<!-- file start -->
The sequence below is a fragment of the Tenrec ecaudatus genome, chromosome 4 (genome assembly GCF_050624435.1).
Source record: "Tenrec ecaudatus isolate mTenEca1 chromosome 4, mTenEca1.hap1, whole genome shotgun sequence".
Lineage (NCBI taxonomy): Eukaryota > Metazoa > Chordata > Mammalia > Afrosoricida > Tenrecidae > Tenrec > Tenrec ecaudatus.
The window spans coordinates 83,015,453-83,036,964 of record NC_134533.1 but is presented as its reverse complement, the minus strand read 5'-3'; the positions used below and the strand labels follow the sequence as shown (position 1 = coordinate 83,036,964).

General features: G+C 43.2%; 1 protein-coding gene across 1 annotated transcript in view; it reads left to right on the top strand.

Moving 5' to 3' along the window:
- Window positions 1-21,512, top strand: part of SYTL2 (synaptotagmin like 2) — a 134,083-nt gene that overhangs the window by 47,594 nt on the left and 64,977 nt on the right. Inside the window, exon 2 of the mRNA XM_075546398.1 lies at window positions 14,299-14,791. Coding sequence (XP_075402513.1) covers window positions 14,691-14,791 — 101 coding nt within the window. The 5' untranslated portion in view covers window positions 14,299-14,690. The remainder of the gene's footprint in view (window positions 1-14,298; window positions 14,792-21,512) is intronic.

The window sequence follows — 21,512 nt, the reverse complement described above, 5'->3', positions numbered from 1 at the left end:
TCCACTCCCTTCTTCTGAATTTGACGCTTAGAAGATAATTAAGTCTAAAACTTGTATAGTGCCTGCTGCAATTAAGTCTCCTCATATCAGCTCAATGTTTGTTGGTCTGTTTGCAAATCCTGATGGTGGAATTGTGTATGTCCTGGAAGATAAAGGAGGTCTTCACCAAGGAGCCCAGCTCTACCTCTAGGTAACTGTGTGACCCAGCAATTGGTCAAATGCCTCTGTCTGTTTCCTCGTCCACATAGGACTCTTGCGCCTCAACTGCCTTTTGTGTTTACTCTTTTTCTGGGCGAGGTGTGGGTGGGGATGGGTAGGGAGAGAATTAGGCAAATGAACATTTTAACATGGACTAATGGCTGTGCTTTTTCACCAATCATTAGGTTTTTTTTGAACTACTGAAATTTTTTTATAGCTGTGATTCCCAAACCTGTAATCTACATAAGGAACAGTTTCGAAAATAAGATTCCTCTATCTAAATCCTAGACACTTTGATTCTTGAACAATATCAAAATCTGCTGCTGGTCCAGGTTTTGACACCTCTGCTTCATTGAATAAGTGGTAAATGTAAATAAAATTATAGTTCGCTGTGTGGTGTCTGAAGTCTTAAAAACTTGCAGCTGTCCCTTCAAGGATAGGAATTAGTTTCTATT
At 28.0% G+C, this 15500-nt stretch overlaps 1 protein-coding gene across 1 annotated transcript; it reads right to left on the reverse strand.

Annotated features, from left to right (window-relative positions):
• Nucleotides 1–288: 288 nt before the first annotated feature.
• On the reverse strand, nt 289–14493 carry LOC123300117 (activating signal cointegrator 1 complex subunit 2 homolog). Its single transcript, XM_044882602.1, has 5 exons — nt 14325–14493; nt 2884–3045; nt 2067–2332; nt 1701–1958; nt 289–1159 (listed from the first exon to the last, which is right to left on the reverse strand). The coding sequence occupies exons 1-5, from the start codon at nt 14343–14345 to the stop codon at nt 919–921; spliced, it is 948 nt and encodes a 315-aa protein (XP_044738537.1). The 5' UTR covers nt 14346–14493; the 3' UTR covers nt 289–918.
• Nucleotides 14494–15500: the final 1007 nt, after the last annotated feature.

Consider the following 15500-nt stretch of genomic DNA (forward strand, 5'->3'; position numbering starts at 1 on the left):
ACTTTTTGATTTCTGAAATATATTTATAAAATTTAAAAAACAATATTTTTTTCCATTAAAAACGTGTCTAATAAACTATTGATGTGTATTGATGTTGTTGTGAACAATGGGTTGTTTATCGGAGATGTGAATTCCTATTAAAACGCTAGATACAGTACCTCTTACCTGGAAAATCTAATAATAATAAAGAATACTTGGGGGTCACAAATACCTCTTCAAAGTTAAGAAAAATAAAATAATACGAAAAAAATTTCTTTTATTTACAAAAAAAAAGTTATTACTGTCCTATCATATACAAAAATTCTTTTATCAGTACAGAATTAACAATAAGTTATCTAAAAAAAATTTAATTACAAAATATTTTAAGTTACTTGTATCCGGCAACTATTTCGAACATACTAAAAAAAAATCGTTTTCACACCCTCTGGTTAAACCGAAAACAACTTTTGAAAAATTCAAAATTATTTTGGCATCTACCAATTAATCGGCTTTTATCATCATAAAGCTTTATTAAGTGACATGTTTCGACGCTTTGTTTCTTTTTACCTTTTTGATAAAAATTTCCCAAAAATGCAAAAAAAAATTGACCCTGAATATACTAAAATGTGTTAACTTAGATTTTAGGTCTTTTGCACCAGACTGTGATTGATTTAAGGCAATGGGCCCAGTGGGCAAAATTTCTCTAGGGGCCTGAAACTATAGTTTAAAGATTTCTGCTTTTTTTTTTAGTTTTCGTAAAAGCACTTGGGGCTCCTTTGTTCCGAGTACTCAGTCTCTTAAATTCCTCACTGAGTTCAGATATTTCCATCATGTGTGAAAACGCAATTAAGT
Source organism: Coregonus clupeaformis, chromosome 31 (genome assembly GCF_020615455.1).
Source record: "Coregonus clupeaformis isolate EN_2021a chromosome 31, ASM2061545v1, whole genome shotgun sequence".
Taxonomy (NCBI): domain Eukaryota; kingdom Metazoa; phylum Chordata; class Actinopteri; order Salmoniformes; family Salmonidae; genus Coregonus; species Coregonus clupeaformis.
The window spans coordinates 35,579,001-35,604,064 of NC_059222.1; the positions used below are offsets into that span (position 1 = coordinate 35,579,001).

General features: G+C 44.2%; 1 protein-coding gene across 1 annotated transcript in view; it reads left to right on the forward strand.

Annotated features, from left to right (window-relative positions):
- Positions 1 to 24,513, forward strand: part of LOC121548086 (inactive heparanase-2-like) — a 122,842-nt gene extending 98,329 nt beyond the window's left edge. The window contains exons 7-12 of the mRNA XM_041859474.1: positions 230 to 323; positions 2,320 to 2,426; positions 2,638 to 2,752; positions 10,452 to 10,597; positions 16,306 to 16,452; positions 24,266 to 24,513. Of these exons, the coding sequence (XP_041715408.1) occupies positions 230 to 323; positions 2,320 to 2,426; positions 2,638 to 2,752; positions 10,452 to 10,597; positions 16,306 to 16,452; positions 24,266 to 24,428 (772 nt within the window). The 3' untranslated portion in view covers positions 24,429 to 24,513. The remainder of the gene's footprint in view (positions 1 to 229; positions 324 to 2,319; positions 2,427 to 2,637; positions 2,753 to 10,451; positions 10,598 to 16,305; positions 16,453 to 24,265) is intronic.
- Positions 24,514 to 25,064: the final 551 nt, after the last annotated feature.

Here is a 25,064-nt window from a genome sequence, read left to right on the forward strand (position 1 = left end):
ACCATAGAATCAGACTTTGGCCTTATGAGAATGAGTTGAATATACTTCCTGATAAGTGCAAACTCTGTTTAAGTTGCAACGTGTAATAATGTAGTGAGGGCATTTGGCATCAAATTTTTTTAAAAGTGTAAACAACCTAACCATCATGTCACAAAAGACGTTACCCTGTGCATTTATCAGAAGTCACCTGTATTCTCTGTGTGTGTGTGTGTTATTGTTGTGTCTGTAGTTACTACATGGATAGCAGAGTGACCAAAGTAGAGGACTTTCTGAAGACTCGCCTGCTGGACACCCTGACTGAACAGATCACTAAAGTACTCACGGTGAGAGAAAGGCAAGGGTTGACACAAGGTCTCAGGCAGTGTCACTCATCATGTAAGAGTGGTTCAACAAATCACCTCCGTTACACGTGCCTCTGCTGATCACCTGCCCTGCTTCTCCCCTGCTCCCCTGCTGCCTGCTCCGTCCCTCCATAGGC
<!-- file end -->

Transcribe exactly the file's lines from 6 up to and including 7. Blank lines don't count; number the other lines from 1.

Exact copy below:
Moving 5' to 3' along the window:
- Window positions 1-21,512, top strand: part of SYTL2 (synaptotagmin like 2) — a 134,083-nt gene that overhangs the window by 47,594 nt on the left and 64,977 nt on the right. Inside the window, exon 2 of the mRNA XM_075546398.1 lies at window positions 14,299-14,791. Coding sequence (XP_075402513.1) covers window positions 14,691-14,791 — 101 coding nt within the window. The 5' untranslated portion in view covers window positions 14,299-14,690. The remainder of the gene's footprint in view (window positions 1-14,298; window positions 14,792-21,512) is intronic.